Hankins describes Patrizi as a critical junction in Western thought in which ancient notions of republicanism and liberty were being rediscovered. Patrizi is thus a break from earlier Medieval European ideas of politics understood as revolving around dominum and lordship. Medieval dominum was passed down by rulers to their children. Hankins does note that some Medieval city states placed dominum in a “signorial institution” as opposed to an individual or family. Hankins contrasts Medieval dominum with Enlightenment notions of popular sovereignty, equality, and rights, which can be found in figures like Locke, Rousseau, and the American Founding Fathers. Hankins points to the New Testament and to Stoicism as ancient sources for what could be called civic humanism. 

Hankins identifies Francesco Patrizi as providing a unique vision of civic humanism whose goal is human flourishing, in the material, spiritual, and moral senses. Unlike some modern and postmodern (and now “postmillennial”) visions of equality, equality for Patrizi was based upon dignitas or meritocratic rank. Moreover, Patrizi does not appeal to either Medieval or premodern notions of divine authority (a point to which some Christians may object) or to popular sovereignty (a point to which some liberals may object) as sources of legitimation of government. Rather laws are, for Patrizi, legitimate in as much as they enable humans to flourish. This view, which will be expressed in variant form in Elizabeth Anscombe’s famous 1958 essay, “Modern Moral Philosophy,” is very similar to the notion of eudemonia in the work of Aristotle. 

Importantly, for Patrizi, in contrast to Machiavelli and his twenty-first-century disciples, virtue, not trickery or violence, is the right means to obtaining good government. A good government, moreover, will not simply placate citizens, but will labor to make citizens virtuous. Like many Renaissance figures, Patrizi saw late Medieval Europe as being in a state of decline from the alleged glory of Rome. Patrizi, rightly or wrongly, saw the late Middle Ages as a time of great political corruption and decay, but he believed that Europeans could build something better, and a new order of political meritocracy would restore the supposed glories of antiquity. This political meritocracy would be built through a revival of education (a project very near to Hankins’s own heart), which would be rooted in the humanities and liberal arts. Patrizi further laid out a blueprint for how to identify the most worthy citizens for political power. Finally (and very interestingly), Patrizi laid out a new vision for urban planning that would create beautiful citizens, whose lives would encourage meritocratic equality. For Hankins the notion of a new nobility based upon merit—not class or blood, on one hand, nor “equity,” on the other—is one of Patrizi’s most important messages for America today. Hankins, throughout the book, presents the optimistic case that such a vision of a virtuous, meritocratic Republic is the way forward for America.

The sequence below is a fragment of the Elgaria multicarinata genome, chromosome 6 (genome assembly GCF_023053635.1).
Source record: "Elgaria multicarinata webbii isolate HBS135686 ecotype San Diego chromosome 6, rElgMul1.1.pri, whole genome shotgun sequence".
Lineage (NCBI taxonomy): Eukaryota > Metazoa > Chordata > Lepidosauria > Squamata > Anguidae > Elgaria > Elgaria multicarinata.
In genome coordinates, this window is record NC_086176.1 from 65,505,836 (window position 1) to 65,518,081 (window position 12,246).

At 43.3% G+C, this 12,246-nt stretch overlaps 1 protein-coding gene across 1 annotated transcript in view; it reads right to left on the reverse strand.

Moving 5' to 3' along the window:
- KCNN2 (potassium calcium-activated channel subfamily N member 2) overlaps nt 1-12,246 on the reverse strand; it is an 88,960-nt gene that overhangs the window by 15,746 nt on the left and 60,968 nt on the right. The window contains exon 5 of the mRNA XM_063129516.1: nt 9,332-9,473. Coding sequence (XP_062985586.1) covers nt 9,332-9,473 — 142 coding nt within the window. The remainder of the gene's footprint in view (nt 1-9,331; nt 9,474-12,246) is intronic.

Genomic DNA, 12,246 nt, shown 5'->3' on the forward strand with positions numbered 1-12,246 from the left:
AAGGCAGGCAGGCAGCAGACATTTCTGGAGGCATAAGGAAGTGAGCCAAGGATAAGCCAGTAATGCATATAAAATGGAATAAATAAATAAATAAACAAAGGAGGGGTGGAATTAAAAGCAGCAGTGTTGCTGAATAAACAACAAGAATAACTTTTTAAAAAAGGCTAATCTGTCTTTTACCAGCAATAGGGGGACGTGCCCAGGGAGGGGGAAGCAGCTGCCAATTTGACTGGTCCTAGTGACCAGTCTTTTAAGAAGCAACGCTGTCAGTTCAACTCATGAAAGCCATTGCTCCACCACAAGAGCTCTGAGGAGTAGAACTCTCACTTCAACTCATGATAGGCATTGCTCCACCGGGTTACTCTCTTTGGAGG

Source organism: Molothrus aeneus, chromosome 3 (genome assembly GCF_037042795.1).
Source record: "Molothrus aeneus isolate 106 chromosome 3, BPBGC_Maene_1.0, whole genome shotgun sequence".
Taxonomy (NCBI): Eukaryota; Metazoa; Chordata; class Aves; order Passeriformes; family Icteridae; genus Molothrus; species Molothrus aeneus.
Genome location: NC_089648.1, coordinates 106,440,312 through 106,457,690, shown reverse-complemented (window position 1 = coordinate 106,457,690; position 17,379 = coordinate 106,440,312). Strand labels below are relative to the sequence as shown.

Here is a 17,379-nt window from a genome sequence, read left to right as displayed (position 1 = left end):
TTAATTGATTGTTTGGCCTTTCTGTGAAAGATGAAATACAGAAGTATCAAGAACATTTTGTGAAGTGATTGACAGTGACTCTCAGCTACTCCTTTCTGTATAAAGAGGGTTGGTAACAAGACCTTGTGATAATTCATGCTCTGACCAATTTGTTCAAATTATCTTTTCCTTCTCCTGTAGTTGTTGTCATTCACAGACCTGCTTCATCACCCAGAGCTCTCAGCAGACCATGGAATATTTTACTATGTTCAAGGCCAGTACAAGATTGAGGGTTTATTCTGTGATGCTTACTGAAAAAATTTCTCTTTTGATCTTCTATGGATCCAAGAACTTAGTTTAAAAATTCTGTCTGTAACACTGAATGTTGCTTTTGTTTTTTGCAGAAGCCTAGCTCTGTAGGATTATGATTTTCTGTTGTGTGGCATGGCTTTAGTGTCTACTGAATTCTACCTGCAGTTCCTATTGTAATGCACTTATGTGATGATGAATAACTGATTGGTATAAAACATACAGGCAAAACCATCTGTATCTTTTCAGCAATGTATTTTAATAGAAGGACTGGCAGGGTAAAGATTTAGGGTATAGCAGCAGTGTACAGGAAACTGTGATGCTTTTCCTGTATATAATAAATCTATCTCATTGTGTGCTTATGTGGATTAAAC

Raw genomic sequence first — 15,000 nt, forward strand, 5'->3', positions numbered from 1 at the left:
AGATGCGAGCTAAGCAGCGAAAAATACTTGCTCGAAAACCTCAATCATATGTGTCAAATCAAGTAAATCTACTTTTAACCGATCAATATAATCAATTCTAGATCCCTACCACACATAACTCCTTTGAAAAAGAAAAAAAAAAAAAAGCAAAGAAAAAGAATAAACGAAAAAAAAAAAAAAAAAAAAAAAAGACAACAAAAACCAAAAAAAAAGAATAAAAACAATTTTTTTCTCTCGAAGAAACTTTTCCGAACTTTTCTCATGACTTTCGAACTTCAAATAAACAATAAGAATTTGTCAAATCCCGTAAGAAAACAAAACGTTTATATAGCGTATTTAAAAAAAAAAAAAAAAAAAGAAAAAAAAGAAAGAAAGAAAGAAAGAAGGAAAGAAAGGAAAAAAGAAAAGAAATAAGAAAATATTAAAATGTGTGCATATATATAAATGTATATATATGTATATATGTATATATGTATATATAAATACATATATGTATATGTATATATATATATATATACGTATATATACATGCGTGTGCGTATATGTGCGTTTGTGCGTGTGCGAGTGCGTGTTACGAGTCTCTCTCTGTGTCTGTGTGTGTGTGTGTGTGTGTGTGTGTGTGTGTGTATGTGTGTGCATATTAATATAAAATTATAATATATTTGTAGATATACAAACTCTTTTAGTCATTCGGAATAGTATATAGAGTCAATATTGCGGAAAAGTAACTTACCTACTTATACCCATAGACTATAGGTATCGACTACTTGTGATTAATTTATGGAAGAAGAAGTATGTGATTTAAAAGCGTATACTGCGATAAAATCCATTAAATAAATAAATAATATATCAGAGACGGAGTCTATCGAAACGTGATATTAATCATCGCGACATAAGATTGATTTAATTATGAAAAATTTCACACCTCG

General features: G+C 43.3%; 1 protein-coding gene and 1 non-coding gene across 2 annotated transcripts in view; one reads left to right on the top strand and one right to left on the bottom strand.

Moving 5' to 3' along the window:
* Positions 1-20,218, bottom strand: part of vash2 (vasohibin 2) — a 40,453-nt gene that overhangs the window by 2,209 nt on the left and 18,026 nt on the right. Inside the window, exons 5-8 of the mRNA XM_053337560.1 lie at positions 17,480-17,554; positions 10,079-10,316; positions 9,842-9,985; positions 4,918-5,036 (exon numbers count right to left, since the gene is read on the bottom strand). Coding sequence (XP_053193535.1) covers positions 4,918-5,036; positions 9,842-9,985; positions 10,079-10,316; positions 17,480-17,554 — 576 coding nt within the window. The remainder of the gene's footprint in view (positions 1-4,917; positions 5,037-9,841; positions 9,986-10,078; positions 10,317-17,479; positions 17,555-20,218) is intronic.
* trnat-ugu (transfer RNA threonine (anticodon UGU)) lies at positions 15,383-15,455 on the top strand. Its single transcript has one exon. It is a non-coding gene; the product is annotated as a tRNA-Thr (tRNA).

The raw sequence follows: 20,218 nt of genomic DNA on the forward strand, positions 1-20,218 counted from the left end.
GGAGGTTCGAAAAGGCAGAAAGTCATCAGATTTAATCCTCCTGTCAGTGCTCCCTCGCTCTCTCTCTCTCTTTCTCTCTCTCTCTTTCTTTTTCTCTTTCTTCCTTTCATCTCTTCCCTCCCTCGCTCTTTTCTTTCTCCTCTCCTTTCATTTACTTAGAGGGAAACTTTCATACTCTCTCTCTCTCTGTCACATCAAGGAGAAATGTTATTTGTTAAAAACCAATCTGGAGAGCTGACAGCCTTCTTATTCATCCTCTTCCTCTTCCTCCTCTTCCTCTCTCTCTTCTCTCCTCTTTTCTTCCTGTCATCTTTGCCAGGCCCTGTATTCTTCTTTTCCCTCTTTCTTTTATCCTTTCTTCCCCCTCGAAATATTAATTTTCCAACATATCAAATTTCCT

One of the strongest currents in American literature and film is the interlacement between hard boiled detective novels and film noir. With such literary figures as Raymond Chandler and the more recent (perhaps too risqué) James Ellroy as well as such classic films as The Maltese Falcon (1941) and The Third Man (1949), the bleak world of noir revealed the allegedly corrupt underbelly of the American century. Noir is, of course, one of Machiavelli’s (and St. Augustine of Hippo’s) misguided offspring. But film noir, like all works in the Machiavellian tradition, does contain an accurate picture of how the world sometimes works. However, rather than giving into the bleakness of how things can be, it is perhaps better to heroically strive for moral goodness and political peace and order, and in Political Meritocracy, James Hankins provides a qualified but much needed road map for human flourishing.  

Jesse Russell has written for publications such as Catholic World Report, The Claremont Review of Books Digital, and Front Porch Republic.